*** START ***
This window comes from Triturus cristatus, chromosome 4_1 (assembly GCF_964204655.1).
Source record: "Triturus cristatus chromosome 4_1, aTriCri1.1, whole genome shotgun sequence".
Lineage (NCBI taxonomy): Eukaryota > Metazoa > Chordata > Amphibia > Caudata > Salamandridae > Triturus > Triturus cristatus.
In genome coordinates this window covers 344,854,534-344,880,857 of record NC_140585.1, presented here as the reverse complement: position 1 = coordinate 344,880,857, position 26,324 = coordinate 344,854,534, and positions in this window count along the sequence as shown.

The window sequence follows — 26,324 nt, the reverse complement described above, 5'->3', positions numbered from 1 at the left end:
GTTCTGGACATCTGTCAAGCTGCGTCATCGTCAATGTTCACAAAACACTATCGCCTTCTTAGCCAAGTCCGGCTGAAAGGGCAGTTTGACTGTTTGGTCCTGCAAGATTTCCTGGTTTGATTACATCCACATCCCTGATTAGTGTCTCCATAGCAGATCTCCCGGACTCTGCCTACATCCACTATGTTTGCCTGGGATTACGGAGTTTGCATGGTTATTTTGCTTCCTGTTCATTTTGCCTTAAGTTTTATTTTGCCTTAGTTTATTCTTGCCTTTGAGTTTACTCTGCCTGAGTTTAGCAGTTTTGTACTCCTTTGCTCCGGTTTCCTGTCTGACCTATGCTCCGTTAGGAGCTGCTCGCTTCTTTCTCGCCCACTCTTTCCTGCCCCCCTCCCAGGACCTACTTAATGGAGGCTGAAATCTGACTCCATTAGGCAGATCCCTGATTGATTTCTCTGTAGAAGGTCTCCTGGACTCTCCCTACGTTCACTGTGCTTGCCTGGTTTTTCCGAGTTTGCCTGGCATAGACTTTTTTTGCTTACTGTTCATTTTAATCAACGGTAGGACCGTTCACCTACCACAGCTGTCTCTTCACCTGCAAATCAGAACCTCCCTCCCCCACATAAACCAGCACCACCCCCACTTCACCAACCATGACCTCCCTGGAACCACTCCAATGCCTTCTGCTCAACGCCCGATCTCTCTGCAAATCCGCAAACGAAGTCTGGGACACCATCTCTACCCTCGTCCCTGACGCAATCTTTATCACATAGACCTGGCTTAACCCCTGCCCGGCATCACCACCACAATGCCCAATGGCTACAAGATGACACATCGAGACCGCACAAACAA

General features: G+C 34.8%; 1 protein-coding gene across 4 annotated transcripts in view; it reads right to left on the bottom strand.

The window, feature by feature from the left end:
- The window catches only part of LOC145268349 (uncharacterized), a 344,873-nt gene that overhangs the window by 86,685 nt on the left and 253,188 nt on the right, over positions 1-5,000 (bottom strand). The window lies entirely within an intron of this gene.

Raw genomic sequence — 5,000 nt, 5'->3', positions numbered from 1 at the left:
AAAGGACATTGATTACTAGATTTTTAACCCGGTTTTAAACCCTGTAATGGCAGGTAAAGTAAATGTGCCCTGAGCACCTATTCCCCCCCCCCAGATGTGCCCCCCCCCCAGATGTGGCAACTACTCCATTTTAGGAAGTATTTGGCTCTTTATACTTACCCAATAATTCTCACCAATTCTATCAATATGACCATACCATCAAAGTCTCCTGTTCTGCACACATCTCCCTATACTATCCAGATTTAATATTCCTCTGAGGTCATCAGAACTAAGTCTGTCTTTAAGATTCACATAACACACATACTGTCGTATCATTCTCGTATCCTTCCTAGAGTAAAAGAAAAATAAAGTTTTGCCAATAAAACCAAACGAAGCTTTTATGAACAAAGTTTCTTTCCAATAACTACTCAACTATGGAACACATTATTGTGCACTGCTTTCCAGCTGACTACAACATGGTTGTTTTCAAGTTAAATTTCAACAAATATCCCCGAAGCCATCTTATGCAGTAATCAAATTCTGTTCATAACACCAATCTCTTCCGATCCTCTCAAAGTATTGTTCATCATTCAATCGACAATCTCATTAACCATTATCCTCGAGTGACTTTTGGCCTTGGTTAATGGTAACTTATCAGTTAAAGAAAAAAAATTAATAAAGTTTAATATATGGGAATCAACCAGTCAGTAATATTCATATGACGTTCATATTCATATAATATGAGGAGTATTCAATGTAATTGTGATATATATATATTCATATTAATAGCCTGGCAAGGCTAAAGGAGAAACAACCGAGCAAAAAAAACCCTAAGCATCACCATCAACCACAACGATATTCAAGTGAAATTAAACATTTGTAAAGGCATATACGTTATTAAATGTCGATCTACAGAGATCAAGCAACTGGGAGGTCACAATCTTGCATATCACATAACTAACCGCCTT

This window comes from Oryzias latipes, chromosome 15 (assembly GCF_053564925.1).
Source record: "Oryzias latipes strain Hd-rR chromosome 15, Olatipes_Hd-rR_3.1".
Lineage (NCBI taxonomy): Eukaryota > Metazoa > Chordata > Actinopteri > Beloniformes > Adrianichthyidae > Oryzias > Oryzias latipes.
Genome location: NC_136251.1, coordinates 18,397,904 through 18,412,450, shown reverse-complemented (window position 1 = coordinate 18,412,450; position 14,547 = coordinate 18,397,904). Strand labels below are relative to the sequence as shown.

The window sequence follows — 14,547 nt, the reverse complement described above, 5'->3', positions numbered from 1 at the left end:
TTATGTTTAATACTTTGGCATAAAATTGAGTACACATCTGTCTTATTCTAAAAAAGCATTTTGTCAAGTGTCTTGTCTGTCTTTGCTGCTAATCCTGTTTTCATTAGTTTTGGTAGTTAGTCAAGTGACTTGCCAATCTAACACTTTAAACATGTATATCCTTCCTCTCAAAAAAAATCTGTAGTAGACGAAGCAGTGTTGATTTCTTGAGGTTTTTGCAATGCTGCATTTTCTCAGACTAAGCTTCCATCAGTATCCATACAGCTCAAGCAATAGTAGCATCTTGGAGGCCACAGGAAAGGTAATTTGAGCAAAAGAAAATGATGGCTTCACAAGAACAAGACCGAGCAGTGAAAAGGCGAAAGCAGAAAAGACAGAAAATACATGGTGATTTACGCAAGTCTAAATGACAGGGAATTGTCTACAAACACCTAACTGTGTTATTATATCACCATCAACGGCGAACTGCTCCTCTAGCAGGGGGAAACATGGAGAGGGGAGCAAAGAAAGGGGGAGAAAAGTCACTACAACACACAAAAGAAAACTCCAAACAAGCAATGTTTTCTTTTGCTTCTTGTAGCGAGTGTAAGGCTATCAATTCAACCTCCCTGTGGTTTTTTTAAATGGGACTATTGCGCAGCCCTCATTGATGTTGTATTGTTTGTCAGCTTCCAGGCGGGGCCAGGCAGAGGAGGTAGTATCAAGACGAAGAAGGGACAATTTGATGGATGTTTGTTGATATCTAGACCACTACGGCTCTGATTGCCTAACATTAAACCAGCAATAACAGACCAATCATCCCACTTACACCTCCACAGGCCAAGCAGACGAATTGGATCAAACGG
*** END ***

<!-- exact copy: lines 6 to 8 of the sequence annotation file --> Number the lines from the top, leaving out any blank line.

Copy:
GTTCTGGACATCTGTCAAGCTGCGTCATCGTCAATGTTCACAAAACACTATCGCCTTCTTAGCCAAGTCCGGCTGAAAGGGCAGTTTGACTGTTTGGTCCTGCAAGATTTCCTGGTTTGATTACATCCACATCCCTGATTAGTGTCTCCATAGCAGATCTCCCGGACTCTGCCTACATCCACTATGTTTGCCTGGGATTACGGAGTTTGCATGGTTATTTTGCTTCCTGTTCATTTTGCCTTAAGTTTTATTTTGCCTTAGTTTATTCTTGCCTTTGAGTTTACTCTGCCTGAGTTTAGCAGTTTTGTACTCCTTTGCTCCGGTTTCCTGTCTGACCTATGCTCCGTTAGGAGCTGCTCGCTTCTTTCTCGCCCACTCTTTCCTGCCCCCCTCCCAGGACCTACTTAATGGAGGCTGAAATCTGACTCCATTAGGCAGATCCCTGATTGATTTCTCTGTAGAAGGTCTCCTGGACTCTCCCTACGTTCACTGTGCTTGCCTGGTTTTTCCGAGTTTGCCTGGCATAGACTTTTTTTGCTTACTGTTCATTTTAATCAACGGTAGGACCGTTCACCTACCACAGCTGTCTCTTCACCTGCAAATCAGAACCTCCCTCCCCCACATAAACCAGCACCACCCCCACTTCACCAACCATGACCTCCCTGGAACCACTCCAATGCCTTCTGCTCAACGCCCGATCTCTCTGCAAATCCGCAAACGAAGTCTGGGACACCATCTCTACCCTCGTCCCTGACGCAATCTTTATCACATAGACCTGGCTTAACCCCTGCCCGGCATCACCACCACAATGCCCAATGGCTACAAGATGACACATCGAGACCGCACAAACAA

General features: G+C 34.8%; 1 protein-coding gene across 4 annotated transcripts in view; it reads right to left on the bottom strand.

The window, feature by feature from the left end: